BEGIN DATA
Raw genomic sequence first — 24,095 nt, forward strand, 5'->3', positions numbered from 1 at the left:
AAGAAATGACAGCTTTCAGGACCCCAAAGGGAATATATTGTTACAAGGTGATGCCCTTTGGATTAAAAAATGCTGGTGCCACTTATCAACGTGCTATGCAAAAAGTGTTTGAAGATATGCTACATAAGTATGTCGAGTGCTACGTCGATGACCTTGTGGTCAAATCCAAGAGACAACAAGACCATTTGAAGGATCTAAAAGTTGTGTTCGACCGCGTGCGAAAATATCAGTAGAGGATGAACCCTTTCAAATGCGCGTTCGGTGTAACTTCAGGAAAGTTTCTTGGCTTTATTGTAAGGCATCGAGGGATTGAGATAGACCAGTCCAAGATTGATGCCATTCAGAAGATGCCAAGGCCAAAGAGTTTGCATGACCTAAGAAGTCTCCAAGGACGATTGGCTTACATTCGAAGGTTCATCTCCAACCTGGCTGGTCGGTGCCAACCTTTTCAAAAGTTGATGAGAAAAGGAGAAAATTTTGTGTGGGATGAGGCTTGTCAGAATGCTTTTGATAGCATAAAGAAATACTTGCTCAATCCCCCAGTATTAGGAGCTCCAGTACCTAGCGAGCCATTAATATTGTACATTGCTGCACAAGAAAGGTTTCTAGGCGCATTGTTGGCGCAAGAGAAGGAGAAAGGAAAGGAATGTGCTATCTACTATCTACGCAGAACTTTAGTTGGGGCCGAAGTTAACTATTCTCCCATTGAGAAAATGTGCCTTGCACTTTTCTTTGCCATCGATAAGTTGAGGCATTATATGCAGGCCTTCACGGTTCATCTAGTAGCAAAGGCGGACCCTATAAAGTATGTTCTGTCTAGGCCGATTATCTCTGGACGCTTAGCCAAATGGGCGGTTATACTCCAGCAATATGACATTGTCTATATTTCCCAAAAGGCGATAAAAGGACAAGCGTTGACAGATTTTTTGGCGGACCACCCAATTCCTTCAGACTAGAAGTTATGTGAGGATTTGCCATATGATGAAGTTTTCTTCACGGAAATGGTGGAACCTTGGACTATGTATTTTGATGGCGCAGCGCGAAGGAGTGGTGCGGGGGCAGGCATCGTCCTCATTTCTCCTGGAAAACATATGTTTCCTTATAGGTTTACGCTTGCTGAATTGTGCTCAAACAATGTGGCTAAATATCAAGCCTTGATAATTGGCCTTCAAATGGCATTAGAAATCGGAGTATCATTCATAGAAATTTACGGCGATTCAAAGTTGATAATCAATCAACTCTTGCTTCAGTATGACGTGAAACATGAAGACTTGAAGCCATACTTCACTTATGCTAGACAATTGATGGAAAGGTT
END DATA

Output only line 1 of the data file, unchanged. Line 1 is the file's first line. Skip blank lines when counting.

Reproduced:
Raw genomic sequence first — 24,095 nt, forward strand, 5'->3', positions numbered from 1 at the left: